When it comes to astronauts, Neil Armstrong and Buzz Aldrin always get all of the love. The two found themselves on numerous TV shows and films after their Apollo 11 flight. Before they could become megastars, there was one American that walked the walk… literally.

Take to the skies

With his father in the Air Force, Texas native Ed White wanted to follow in his footsteps. Following high school, he joined the United States Military Academy and became Second Lieutenant in the Air Force. During his time with the Air Force, White flew for well over 3,000 hours.

With a slew of flying experience, he was chosen as part of NASA’s Gemini 4 space flight. This specific flight was set up to have an American walk in space for the first time. Russia made history two months earlier by having the first person ever (Alexei Leonov) walking in space. NASA was impressed with White’s work in the Air Force and gave him the pilot position.

Dude, where’s my titan?

The mission began on June 3, 1965, and White, along with co-pilot James A. McDivitt, already had a major problem. They were supposed to meet up with Titan II launch vehicle for the first ever space rendezvous. Like a typical get together on The Real Housewives, this became a disaster quickly. Due to only two lights on Titan II, they weren’t able to finalize its location. Aside from that, Gemini 4 wasn’t equipped with a radar. This meant both men used their own eyes to predict where Titan II can be found. With different points of view, they simply gave up on that mission.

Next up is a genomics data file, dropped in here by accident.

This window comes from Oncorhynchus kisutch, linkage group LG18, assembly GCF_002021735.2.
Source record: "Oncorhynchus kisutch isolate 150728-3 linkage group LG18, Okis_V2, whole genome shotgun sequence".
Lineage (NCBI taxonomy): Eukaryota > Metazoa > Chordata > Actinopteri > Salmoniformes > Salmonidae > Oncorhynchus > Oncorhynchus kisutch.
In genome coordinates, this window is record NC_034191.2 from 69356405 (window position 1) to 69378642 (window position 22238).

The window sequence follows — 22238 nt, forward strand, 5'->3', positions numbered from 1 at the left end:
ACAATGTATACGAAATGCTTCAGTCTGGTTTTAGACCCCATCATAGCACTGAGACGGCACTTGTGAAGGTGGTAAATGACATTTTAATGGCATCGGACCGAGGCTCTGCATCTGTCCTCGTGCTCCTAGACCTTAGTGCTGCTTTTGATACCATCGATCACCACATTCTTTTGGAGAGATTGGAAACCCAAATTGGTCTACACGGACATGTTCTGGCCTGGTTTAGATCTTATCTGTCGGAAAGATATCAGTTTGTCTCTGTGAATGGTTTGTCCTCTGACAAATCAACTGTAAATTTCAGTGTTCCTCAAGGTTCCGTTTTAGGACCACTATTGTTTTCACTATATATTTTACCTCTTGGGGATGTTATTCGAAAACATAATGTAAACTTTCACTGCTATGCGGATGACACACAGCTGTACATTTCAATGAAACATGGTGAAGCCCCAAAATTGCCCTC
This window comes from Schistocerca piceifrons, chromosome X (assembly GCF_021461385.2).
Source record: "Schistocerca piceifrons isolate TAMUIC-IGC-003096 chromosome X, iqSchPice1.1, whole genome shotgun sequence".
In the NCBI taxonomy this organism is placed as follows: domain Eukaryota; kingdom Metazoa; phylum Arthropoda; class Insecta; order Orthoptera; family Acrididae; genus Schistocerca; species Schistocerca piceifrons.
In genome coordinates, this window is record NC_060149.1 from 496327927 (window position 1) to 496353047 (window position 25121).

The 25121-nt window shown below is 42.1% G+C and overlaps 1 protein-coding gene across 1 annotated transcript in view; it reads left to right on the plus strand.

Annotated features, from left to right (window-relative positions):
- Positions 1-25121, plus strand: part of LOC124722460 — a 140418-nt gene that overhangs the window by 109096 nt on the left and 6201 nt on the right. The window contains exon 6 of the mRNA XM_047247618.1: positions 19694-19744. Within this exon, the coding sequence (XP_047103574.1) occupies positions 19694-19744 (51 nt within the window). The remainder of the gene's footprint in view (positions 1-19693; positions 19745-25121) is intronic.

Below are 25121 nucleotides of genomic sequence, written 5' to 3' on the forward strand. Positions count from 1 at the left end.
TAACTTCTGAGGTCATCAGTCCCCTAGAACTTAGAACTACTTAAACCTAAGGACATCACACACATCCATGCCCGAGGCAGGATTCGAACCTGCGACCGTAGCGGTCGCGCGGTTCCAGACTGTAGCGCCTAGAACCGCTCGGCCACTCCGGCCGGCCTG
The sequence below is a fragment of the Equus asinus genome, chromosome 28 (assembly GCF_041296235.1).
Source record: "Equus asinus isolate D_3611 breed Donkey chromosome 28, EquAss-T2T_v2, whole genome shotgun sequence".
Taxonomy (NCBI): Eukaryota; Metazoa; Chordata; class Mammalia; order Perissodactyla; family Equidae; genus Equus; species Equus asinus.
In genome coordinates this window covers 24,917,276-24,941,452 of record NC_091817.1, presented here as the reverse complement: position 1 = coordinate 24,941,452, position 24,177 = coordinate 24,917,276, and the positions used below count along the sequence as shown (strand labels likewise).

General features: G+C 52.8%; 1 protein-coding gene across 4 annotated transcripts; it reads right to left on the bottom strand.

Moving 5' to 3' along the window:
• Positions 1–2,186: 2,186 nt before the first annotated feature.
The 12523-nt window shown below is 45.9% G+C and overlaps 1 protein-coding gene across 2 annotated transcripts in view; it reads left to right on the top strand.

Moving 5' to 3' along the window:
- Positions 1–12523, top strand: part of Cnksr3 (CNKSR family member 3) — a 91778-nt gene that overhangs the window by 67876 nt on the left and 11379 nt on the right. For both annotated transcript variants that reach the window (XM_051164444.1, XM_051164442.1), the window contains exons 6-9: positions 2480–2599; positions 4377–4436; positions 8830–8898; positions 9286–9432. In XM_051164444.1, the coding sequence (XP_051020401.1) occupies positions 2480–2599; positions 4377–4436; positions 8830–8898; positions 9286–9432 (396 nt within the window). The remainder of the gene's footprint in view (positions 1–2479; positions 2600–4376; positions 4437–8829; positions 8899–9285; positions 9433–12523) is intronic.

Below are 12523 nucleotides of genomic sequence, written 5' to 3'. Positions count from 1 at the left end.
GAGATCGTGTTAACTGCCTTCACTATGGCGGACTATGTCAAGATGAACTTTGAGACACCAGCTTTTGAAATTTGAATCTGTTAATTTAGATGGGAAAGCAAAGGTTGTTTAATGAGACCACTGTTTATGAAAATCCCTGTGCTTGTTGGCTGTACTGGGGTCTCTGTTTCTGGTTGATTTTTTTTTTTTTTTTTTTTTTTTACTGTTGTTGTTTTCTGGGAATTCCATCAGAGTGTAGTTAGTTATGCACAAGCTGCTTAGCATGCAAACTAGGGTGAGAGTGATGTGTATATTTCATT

Walk this way

While they bailed on Titan II, their main assignment was finally in their reach. Hovering over Australia, White opened the hatch and walked on space for 20 minutes. McDivitt stayed inside the vehicle and took multiple pictures of his tethered co-pilot. Luckily, he didn’t spend hours trying to find the right filter or hashtag.

After 66 orbits around the world, they came back to Earth on June 7, 1965. For his accomplishment, White earned several accolades, including the General Thomas D. White National Defense Award. For White, the thrill of being in space was the only prize he needed.